WASHINGTON — The U.S. expressed concern Thursday over increased attacks on religious minorities in Indonesia, but human rights groups accused Washington of downplaying the problem as it looks to forge stronger relations with Jakarta.
Muslim-majority Indonesia has emerged as Southeast Asia's most robust democracy since the fall of longtime dictator Suharto 15 years ago this week. But recent years have seen increased reports of violence and discrimination against Christians, minority Shiite Muslims and the Ahmadiyah Islamic sect.
The bipartisan Tom Lantos Commission on Human Rights, a congressionally mandated bipartisan commission that monitors human rights, held a hearing on Capitol Hill to assess the situation in Indonesia.
The commission's Democratic co-chairman, Rep. James P. McGovern, cited figures from the Setara Institute, a Jakarta-based nonprofit group that monitors religious freedom, that there were 264 violent attacks on religious minorities in 2012, up from 216 attacks in 2010.
Senior State Department official Dan Baer voiced concern over such attacks and ineffective Indonesian government responses, saying that it threatens to tarnish the nation's reputation for religious tolerance. He also referred to a "disturbing trend" in forcible closures of churches — including 50 in 2012 alone — and of Ahmadiyah mosques.
He called for stronger police action and legal reforms to signal protection for all minorities.
But Human Rights Watch criticized the U.S. response, saying it was refusing to plainly acknowledge in public what its officials admit in private — that religious persecution is worsening in Indonesia.
An annual State Department report published last week said the Indonesian government's respect for religious freedom did not change significantly during 2012.
"The U.S. relationship with Indonesia is very strong, but in the relationship human rights is missing in a meaningful manner," said T. Kumar, international advocacy director for Amnesty International USA.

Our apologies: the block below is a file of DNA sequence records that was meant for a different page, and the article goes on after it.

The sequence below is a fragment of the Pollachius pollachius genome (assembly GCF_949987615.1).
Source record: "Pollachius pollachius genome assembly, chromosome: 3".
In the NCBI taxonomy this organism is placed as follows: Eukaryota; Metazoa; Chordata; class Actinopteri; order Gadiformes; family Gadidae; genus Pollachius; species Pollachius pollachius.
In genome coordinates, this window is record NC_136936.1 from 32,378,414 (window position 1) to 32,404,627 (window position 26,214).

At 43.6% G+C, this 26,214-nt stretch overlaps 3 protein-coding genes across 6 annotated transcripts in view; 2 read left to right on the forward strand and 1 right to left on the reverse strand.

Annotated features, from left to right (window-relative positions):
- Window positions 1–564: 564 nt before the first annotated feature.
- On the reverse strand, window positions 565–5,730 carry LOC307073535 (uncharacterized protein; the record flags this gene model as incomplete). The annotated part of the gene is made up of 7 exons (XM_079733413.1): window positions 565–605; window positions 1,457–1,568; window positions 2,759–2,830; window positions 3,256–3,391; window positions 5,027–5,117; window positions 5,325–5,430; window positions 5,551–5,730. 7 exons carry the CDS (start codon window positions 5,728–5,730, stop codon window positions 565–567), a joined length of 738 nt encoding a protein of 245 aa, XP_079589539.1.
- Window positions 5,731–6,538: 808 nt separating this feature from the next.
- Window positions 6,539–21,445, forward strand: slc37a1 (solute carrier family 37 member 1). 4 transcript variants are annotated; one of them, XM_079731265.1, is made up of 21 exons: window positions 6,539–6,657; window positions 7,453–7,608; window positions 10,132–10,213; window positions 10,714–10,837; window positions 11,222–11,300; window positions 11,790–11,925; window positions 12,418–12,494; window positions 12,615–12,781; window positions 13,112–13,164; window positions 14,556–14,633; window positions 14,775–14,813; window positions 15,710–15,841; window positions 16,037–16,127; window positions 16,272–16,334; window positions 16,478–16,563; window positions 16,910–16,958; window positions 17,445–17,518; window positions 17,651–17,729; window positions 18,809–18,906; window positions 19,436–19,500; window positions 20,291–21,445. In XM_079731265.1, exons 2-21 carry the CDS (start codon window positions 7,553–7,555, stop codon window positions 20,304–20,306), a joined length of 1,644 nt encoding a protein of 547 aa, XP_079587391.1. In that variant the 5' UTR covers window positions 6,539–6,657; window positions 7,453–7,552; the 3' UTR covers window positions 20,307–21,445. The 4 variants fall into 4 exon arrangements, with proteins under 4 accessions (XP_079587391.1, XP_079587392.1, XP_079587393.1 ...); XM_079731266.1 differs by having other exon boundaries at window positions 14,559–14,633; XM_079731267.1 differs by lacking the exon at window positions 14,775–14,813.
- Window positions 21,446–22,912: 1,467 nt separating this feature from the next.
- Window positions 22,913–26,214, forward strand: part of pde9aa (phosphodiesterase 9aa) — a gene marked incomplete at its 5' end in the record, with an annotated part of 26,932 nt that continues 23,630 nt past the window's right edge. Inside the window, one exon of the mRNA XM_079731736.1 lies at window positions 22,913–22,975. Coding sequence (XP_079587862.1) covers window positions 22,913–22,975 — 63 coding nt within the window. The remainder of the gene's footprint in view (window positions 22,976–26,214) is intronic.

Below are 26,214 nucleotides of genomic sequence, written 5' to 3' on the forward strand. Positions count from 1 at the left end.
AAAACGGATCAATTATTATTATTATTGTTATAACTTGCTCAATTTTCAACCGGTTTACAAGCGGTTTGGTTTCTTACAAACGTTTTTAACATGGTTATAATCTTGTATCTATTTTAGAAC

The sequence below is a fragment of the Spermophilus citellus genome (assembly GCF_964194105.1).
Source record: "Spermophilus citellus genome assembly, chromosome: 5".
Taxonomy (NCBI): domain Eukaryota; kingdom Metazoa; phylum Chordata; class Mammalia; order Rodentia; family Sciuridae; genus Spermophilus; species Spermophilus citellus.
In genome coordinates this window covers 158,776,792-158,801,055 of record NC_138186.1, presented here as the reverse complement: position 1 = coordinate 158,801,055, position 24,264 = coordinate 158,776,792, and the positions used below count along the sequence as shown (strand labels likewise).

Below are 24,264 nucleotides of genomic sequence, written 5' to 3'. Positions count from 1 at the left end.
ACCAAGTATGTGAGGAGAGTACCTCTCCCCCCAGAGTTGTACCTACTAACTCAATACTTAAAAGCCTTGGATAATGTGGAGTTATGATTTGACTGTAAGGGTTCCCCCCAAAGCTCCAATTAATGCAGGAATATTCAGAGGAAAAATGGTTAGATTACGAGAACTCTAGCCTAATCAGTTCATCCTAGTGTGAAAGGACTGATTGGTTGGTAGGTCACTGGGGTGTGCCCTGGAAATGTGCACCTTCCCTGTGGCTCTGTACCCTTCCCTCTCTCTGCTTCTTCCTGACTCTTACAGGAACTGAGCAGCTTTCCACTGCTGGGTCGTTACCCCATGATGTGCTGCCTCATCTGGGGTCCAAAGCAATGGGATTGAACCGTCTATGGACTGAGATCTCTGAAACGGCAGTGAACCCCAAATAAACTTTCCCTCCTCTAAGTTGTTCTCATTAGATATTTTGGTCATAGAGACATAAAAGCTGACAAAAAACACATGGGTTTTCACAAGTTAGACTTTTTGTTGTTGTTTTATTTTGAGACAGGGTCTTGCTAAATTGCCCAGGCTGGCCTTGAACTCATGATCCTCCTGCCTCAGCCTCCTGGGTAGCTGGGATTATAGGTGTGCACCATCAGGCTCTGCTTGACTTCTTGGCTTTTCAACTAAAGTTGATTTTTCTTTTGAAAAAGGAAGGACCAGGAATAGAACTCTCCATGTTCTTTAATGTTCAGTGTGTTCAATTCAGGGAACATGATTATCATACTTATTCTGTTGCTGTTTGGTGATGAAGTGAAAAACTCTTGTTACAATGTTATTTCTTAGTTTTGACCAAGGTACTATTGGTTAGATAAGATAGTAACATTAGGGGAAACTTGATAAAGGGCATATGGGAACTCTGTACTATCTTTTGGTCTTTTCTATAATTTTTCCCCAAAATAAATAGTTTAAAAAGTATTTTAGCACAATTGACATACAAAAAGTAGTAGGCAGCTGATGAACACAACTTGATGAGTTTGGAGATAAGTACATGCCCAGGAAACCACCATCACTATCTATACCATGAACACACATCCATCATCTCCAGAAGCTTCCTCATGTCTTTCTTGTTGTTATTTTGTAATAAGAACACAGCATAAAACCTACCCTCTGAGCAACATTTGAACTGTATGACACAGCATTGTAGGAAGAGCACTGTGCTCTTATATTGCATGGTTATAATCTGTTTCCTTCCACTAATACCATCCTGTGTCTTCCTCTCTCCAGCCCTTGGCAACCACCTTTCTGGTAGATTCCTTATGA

He called for the Obama administration to seek the release of more than 70 political prisoners and the publication of a fact-finding report ordered by President Susilo Bambang Yudhoyono into the 2004 death from arsenic poisoning of prominent Indonesian rights activist, Munir Said Thalib.
Rights activists allege Jakarta wants to keep the report under wraps as it could implicate Indonesian intelligence.
The Obama administration has put growing emphasis on its diplomacy and security interests in the Asia-Pacific region and says protection of individual freedom is key to its policy. As part of this "pivot," the U.S. has deepened ties with Indonesia, which aspires to have a more prominent role on the world stage. With 250 million people, Indonesia is the largest country in Southeast Asia and de facto leader of the regional bloc.
Part of the U.S. engagement has been to expand cooperation between the two militaries. In 2010, the U.S. resumed some assistance to Indonesia's notorious special forces, Kopassus, which was suspended for a decade because of its human rights record.
Baer said violations by Indonesia's military were no longer widespread, but there is limited accountability for abuses that take place. He said the U.S. is carefully watching how Indonesia handles the cases of 11 Kopassus members arrested for a March attack on a jail in which four prisoners were executed.
The Indonesian army has admitted soldiers were behind the murders that were carried out in retribution for the killing of a Kopassus soldier at a cafe a few days earlier.
Indonesia has responded to criticism on its record on religious freedom by saying religious harmony remains strong, and it's unfair to generalize all attacks on minorities as being linked to intolerance.
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